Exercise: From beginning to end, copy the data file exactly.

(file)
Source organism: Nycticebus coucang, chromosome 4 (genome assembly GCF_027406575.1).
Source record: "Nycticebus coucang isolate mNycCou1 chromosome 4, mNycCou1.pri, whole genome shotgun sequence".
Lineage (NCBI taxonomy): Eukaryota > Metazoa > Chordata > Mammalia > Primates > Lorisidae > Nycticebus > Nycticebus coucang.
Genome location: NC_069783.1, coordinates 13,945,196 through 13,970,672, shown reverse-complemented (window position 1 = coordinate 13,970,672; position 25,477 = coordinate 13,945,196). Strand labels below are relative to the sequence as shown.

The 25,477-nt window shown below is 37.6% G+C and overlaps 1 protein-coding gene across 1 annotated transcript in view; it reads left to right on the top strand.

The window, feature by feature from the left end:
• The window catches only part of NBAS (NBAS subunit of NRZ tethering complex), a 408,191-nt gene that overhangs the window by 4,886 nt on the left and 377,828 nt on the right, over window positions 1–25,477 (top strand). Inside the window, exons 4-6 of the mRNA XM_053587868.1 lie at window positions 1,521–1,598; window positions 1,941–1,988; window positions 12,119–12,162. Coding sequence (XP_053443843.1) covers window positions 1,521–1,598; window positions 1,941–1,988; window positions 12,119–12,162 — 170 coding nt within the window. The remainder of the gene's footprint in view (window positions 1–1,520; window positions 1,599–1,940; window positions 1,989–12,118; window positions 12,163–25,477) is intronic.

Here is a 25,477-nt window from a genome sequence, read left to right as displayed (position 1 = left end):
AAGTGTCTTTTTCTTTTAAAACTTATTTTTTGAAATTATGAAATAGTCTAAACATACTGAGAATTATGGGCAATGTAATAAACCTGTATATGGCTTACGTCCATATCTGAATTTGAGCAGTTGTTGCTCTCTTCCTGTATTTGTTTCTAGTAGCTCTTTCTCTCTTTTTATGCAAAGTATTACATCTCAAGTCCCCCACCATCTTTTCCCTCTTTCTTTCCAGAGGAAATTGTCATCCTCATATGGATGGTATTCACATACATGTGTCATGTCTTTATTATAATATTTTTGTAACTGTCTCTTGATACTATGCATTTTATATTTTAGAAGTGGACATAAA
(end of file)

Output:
Source organism: Nycticebus coucang, chromosome 4 (genome assembly GCF_027406575.1).
Source record: "Nycticebus coucang isolate mNycCou1 chromosome 4, mNycCou1.pri, whole genome shotgun sequence".
Lineage (NCBI taxonomy): Eukaryota > Metazoa > Chordata > Mammalia > Primates > Lorisidae > Nycticebus > Nycticebus coucang.
Genome location: NC_069783.1, coordinates 13,945,196 through 13,970,672, shown reverse-complemented (window position 1 = coordinate 13,970,672; position 25,477 = coordinate 13,945,196). Strand labels below are relative to the sequence as shown.

The 25,477-nt window shown below is 37.6% G+C and overlaps 1 protein-coding gene across 1 annotated transcript in view; it reads left to right on the top strand.

The window, feature by feature from the left end:
• The window catches only part of NBAS (NBAS subunit of NRZ tethering complex), a 408,191-nt gene that overhangs the window by 4,886 nt on the left and 377,828 nt on the right, over window positions 1–25,477 (top strand). Inside the window, exons 4-6 of the mRNA XM_053587868.1 lie at window positions 1,521–1,598; window positions 1,941–1,988; window positions 12,119–12,162. Coding sequence (XP_053443843.1) covers window positions 1,521–1,598; window positions 1,941–1,988; window positions 12,119–12,162 — 170 coding nt within the window. The remainder of the gene's footprint in view (window positions 1–1,520; window positions 1,599–1,940; window positions 1,989–12,118; window positions 12,163–25,477) is intronic.

Here is a 25,477-nt window from a genome sequence, read left to right as displayed (position 1 = left end):
AAGTGTCTTTTTCTTTTAAAACTTATTTTTTGAAATTATGAAATAGTCTAAACATACTGAGAATTATGGGCAATGTAATAAACCTGTATATGGCTTACGTCCATATCTGAATTTGAGCAGTTGTTGCTCTCTTCCTGTATTTGTTTCTAGTAGCTCTTTCTCTCTTTTTATGCAAAGTATTACATCTCAAGTCCCCCACCATCTTTTCCCTCTTTCTTTCCAGAGGAAATTGTCATCCTCATATGGATGGTATTCACATACATGTGTCATGTCTTTATTATAATATTTTTGTAACTGTCTCTTGATACTATGCATTTTATATTTTAGAAGTGGACATAAA